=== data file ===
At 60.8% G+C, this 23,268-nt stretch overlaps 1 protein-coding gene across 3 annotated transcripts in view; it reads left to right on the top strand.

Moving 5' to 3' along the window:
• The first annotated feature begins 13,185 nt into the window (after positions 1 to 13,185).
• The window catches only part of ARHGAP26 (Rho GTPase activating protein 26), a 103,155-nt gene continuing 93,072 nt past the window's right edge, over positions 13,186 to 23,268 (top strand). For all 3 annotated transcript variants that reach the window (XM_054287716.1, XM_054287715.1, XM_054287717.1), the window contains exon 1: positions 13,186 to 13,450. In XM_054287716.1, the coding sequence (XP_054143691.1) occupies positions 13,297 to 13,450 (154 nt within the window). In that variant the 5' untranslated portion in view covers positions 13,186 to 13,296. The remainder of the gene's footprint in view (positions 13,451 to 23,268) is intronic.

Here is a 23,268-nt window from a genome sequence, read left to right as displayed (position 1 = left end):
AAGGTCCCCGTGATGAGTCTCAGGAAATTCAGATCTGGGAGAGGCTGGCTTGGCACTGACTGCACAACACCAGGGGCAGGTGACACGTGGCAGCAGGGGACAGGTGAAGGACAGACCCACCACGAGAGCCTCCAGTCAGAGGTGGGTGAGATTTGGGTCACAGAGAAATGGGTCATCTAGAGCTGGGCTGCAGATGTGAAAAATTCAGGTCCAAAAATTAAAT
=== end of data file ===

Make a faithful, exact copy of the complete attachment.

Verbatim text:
At 60.8% G+C, this 23,268-nt stretch overlaps 1 protein-coding gene across 3 annotated transcripts in view; it reads left to right on the top strand.

Moving 5' to 3' along the window:
• The first annotated feature begins 13,185 nt into the window (after positions 1 to 13,185).
• The window catches only part of ARHGAP26 (Rho GTPase activating protein 26), a 103,155-nt gene continuing 93,072 nt past the window's right edge, over positions 13,186 to 23,268 (top strand). For all 3 annotated transcript variants that reach the window (XM_054287716.1, XM_054287715.1, XM_054287717.1), the window contains exon 1: positions 13,186 to 13,450. In XM_054287716.1, the coding sequence (XP_054143691.1) occupies positions 13,297 to 13,450 (154 nt within the window). In that variant the 5' untranslated portion in view covers positions 13,186 to 13,296. The remainder of the gene's footprint in view (positions 13,451 to 23,268) is intronic.

Here is a 23,268-nt window from a genome sequence, read left to right as displayed (position 1 = left end):
AAGGTCCCCGTGATGAGTCTCAGGAAATTCAGATCTGGGAGAGGCTGGCTTGGCACTGACTGCACAACACCAGGGGCAGGTGACACGTGGCAGCAGGGGACAGGTGAAGGACAGACCCACCACGAGAGCCTCCAGTCAGAGGTGGGTGAGATTTGGGTCACAGAGAAATGGGTCATCTAGAGCTGGGCTGCAGATGTGAAAAATTCAGGTCCAAAAATTAAAT